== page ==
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What is Menopausal Hormone Therapy?

Menopausal Hormone Therapy (MHT) is widely prescribed for postmenopausal women to ease symptoms of menopause such as hot flashes, vaginal dryness, and sleep disturbances. 

There are two types of Hormone Replacement Therapy (HRT):

According to recent research, it has been found that Combination Menopausal Hormone Replacement Therapy increases the risk of breast cancer by 75%, even when administered for a very short time. In contrast, estrogen-only hormone therapy increases the risk of breast cancer only when used for longer than 10 years.

What Are The Health Effects Of Menopausal Hormone Therapy?

How Does Genetics Influence Breast Cancer Risk with Menopausal Hormone Therapy?

Some genes promote higher growth of estrogen receptors during menopausal hormone therapy. This increases the risk of ER-positive breast cancer. 

The CYP19A1 Gene

The CYP19A1 gene contains instructions for the production of a protein involved in estrogen biosynthesis. 

Certain changes in this gene are associated with poor treatment outcomes of hormone therapy in women in the early stages of ER-positive breast cancer. 

The POMP Gene

The POMP gene contains instructions for the production of proteasome maturation protein. A study revealed two regions in the POMP gene showing interaction with hormone therapy that increased the risk of breast cancer.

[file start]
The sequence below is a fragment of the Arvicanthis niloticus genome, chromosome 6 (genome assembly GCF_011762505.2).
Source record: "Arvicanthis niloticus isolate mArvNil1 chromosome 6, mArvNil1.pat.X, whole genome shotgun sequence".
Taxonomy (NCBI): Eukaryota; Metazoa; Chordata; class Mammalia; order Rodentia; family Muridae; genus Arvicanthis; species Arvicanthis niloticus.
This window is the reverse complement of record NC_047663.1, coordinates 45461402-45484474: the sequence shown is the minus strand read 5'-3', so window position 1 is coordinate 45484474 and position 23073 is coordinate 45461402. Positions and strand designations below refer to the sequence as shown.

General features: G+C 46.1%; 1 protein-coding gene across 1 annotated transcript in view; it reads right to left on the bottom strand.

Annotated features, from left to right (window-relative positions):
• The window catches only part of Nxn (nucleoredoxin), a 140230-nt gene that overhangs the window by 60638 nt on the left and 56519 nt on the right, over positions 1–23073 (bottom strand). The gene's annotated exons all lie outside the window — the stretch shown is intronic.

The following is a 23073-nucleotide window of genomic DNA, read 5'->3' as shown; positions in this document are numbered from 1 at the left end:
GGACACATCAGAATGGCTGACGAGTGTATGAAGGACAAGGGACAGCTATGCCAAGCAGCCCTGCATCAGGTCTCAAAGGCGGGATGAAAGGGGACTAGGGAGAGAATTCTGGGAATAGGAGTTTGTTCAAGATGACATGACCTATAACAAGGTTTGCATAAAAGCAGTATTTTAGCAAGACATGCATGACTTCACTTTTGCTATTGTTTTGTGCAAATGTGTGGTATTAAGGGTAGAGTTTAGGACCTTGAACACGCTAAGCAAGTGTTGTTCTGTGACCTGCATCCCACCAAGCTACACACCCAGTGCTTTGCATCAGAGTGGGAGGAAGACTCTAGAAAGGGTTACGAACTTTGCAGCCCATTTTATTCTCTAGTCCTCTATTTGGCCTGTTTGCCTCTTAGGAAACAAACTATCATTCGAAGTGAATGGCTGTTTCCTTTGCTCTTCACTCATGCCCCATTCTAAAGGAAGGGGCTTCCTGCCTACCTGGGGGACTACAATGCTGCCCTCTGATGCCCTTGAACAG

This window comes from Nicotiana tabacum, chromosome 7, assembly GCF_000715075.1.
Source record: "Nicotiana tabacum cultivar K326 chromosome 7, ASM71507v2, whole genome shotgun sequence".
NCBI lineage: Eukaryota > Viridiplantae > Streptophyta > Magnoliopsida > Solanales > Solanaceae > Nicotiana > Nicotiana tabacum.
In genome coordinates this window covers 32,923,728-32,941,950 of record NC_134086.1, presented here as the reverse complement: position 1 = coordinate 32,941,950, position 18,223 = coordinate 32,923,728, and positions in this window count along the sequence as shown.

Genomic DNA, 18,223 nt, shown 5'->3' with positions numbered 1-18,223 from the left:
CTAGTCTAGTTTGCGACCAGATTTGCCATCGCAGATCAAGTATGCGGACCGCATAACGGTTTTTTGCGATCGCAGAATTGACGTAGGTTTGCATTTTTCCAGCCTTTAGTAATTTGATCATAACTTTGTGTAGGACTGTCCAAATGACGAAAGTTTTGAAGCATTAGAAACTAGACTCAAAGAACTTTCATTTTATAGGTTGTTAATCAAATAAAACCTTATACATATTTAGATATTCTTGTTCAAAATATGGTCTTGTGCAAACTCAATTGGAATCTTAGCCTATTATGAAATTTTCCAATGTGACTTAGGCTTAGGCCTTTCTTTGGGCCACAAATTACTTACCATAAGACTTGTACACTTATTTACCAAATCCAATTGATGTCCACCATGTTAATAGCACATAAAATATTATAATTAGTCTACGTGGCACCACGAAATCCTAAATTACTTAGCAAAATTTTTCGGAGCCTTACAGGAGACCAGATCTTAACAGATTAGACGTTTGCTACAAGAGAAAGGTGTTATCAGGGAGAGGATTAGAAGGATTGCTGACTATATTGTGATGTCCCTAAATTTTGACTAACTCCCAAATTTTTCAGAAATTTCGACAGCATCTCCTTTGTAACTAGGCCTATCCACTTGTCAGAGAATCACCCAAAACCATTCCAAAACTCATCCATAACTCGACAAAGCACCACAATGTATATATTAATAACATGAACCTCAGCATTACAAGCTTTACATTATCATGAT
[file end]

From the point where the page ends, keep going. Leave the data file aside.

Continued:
Non-genetics Factors that Influence Breast Cancer Risk with Menopausal Hormone Therapy

Obesity: According to a study published in Cancer Epidemiology Biomarkers in 2008, both types of hormone therapy are associated with breast cancer risk. The risk is further influenced by the body mass of the individual and the clinical characteristics of the tumors

In women with BMI <25 kg/m2, estrogen therapy was associated with a 60% increase in breast cancer risk after 10 years of the therapy. The risk increased with combined therapy. Combined therapy with estrogen and progesterone was also strongly associated with ER-positive tumors.

Alcohol consumption: Drinking alcohol while taking postmenopausal hormone replacement therapy can increase the risk of developing breast cancer. This is because drinking alcohol increases estrogen levels, and when combined with the estrogen in hormone therapy, it significantly increases estrogen in a woman’s body.

A study was conducted to analyze drinking habits and hormone therapy use in over 5,000 Danish women for over 20 years. The researchers found that postmenopausal women who took Hormone Replacement Therapy (HRT) and drank 1 or 2 alcoholic drinks per day had three times higher risk of breast cancer than women who did not drink and were not taking HRT. Also, postmenopausal women taking HRT who drank more than 2 alcoholic drinks per day had a five times higher risk of breast cancer than women who did not drink and were not taking HRT.

Smoking: Smoking has been associated with an increased risk of breast cancer in women. This risk is much higher for women who smoke while taking postmenopausal hormone therapy.

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